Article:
Attributes shortages to misperceptions, distrust, lack of information

By Nicole C. Edwards
Black College Wire


The call came in at 11:15 p.m. A kidney was available from Trisha Banks, a 48-year-old white woman who had multiple medical problems and died of a massive stroke. Her kidneys weren’t perfect, but Courtney Knight, a plus-sized, 34-year-old black woman had only a short time to live. She needed a kidney transplant.

Dr. Clive O. Callender.

The ambulance carrying Banks’ dead body arrived at Howard University Hospital. The paramedics asked Dr. Tenesia Lindsey, Knight’s transplant surgeon, if she wanted Banks’ kidney for her patient. The doctor decided to use Banks’ kidney to save Knight’s life despite the risk. She’d been waiting for 10 years.

Seven months later, Knight is full of energy, plays with her kids, and is getting her jewelry business off the ground.

It’s a scary prospect many black patients in need of organ transplants face daily because of the number of African Americans who recoil at the thought of donating their organs, even in death. For example, the average waiting time for kidneys for transplants into black patients drives transplant surgeons to consider kidneys of lower quality. Surgeons are reporting that around the country, there is a disproportionate need for kidneys by African Americans and an under-representation of African Americans as kidney donors.

It’s a situation that worries Dr. Clive O. Callender, chairman of the department of surgery at Howard University Hospital and founder of the National Minority Organ Tissue Transplant Education Program (MOTTEP). When he first started doing surgeries there were eight African-American donors per one million people, he said.

Today, there are more than 40 per million. That is progress, but not enough, Callender said. “Blacks are winning the race from the cradle to the grave, and that’s not a race we want to be winning.”

There are five main reasons blacks are so reluctant to donate organs, according to Callender: lack of information, religious myths and misperceptions about transplantation. Callender said distrust for the healthcare system is quite widespread in the black community, fearing being used as “guinea pigs” for scientific experimentation. Racism with doctors, believing that their organs and tissues will go to whites instead of blacks is also a major factor, he said.

Callender understands these concerns and has held focus sessions with 20 to 70 people attending from all ethnic backgrounds where a medical professional, donor and recipient answer questions and dispel myths. He said by the end of these sessions, attendees voluntarily sign up to be donors.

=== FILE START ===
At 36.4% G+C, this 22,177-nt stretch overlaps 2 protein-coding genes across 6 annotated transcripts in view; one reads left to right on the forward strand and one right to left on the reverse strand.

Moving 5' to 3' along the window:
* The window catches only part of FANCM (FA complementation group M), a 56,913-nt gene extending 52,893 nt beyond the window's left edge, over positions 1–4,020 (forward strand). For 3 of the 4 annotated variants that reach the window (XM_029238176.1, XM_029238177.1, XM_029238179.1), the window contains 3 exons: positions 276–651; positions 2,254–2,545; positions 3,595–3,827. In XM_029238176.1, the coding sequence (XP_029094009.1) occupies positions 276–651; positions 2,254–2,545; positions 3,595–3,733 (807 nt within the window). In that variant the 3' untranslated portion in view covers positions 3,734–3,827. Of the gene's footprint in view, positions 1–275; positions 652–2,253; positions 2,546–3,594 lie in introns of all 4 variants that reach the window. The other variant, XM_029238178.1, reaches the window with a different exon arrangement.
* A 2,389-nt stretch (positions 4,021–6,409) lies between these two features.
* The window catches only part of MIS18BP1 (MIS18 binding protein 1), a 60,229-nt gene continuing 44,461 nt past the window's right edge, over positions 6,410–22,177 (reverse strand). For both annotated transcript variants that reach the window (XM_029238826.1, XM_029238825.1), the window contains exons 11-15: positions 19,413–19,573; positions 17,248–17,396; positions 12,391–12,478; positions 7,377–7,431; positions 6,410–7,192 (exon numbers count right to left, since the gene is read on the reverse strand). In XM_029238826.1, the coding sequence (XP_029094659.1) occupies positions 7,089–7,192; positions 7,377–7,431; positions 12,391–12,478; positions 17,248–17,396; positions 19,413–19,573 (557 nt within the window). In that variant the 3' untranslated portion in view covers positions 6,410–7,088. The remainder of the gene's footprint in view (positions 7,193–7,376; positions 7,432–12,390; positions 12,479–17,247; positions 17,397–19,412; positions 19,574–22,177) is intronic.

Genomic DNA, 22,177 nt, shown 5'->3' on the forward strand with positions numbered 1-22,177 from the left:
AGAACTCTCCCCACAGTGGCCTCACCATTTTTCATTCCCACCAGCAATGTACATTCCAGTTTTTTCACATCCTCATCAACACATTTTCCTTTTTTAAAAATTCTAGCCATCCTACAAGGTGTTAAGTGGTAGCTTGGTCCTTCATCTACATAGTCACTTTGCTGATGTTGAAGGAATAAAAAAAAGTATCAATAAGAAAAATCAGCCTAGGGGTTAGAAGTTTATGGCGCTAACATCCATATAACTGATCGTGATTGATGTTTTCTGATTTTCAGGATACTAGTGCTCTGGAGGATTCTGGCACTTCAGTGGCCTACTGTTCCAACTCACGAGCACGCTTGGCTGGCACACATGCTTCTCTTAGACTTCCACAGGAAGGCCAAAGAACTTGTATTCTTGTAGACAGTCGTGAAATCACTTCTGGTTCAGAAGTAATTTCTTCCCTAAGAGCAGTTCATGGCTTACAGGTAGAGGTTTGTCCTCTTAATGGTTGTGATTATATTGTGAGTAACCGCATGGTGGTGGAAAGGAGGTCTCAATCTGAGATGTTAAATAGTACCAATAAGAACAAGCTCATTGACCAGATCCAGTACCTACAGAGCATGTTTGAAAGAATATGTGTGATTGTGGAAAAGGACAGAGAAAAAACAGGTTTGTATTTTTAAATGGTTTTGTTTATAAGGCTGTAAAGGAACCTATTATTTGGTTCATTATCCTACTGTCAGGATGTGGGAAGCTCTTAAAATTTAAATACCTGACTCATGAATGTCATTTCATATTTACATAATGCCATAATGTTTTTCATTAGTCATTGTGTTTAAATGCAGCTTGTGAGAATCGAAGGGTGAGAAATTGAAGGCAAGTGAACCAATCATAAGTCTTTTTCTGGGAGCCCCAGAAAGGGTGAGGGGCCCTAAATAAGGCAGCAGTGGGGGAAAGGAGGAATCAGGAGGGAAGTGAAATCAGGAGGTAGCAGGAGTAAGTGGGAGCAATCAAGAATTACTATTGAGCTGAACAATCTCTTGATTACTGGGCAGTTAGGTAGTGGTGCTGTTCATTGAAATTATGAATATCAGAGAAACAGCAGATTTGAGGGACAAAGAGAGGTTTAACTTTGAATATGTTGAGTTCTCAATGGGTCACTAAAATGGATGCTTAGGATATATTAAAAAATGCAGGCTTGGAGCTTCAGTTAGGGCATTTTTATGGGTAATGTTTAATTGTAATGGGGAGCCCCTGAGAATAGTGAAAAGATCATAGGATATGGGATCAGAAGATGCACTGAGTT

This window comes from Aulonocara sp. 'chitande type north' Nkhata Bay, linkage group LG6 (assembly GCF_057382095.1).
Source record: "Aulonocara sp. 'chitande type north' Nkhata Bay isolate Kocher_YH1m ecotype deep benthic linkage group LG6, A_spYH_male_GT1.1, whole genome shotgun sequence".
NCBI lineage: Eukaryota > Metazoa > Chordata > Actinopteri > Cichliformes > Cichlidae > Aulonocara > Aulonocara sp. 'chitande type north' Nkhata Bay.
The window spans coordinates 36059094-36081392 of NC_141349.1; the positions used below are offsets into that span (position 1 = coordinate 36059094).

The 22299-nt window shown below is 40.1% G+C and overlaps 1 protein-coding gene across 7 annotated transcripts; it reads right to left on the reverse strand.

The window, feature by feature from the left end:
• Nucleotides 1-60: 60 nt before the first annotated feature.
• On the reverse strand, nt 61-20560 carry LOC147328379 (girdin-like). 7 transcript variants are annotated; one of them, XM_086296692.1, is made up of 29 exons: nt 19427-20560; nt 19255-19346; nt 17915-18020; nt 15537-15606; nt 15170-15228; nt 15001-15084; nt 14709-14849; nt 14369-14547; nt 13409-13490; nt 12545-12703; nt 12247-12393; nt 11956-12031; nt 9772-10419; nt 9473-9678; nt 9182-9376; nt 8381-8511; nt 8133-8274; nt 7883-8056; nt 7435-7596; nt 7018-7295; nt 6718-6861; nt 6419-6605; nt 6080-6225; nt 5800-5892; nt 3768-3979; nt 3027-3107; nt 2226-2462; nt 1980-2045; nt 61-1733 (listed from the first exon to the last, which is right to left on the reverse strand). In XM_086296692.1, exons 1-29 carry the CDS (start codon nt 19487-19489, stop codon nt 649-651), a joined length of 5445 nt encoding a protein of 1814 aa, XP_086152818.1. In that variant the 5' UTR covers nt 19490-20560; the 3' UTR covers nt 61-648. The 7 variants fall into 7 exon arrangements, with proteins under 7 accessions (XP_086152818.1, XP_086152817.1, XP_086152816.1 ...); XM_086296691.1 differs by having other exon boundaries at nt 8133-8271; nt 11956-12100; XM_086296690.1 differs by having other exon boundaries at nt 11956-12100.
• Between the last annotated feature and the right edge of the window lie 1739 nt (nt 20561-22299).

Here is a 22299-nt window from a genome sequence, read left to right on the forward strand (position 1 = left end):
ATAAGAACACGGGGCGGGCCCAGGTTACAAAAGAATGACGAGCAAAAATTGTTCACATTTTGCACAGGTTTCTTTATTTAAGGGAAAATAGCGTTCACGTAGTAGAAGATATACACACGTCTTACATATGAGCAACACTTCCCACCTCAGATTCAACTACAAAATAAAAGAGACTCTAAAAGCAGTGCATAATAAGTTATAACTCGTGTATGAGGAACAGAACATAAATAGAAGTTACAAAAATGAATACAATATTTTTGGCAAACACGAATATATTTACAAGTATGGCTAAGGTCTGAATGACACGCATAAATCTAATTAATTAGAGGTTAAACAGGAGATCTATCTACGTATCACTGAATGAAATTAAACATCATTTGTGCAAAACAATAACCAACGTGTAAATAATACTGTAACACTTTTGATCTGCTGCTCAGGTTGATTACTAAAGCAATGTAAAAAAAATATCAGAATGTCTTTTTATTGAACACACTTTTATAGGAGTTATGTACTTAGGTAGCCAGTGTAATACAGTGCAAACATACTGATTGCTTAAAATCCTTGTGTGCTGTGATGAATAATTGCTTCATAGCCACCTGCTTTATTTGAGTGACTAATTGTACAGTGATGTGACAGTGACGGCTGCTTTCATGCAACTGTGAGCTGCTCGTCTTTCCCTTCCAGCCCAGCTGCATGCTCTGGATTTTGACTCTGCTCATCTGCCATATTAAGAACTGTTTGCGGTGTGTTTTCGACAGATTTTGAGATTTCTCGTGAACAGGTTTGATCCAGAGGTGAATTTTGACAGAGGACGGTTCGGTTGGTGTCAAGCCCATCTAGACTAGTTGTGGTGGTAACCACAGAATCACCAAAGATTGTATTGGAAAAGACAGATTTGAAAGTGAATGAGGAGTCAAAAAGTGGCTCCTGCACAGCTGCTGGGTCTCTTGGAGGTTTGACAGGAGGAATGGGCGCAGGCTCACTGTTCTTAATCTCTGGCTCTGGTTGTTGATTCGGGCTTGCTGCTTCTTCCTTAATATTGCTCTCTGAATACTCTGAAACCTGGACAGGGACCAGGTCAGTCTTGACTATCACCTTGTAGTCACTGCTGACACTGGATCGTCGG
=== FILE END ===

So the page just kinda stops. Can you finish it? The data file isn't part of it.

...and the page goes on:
The D.C. City Council has joined the campaign to get more black people register for organ donation. Last year, in recognition of National Minority Donor Awareness Day, which is held every year on August 1st, the Council approved a donor registry. It allows prospective donors to call the Department of Motor Vehicles or link to a Web site and sign up so they can regularly transfer organ and tissue donor information to the Washington Regional Transplant Consortium.

This year MOTTEP partnered with SAFEWAY and WPGC 95.5 FM to give free blood pressure checks in front of the supermarket. Its goal was to get at least 30 people to sign up as donors; they got about 25.

Terrence Higgins, 32, of Silver Springs, Md., has gotten the message. He donated his kidney to his best friend, 34-year-old southwest D.C. resident Sean Jackson. Having a family history of kidney problems, Jackson was diagnosed last year with kidney failure. Higgins said he never thought twice about giving his kidney to his buddy.

“He is my best friend and I would do anything for him,” Higgins said. “I looked at it as a good deed for someone I really care about. Once I found out that I would be a match, there was nothing to debate. I know he would do the same thing for me.”

Jackson said that he just mentioned his diagnosis to Higgins, but he never expected him to offer one of his kidneys. “I never asked Terrence to do something of this magnitude for me,” said Jackson, a single father of two daughters, Sasha, 12, and Chelsea, 8. Jackson had his kidney transplant performed at Inova Fairfax Hospital. “I was lying on the hospital bed thinking about my life. I spoke to God and asked him to watch over me as I went through this ordeal. I imagined my children’s life without a father and what kind of obstacles they would have to go through.”

He said that he is forever in debt to Higgins and that he owes him his life. “It is because of Terrence that I am alive and healthy. I am grateful to him for everything he has done,” he said.


Nicole C. Edwards writes for the District Chronicles at Howard University, where a version of this article originally appeared. To comment, please e-mail Black College Wire.

Posted Oct. 23, 2007

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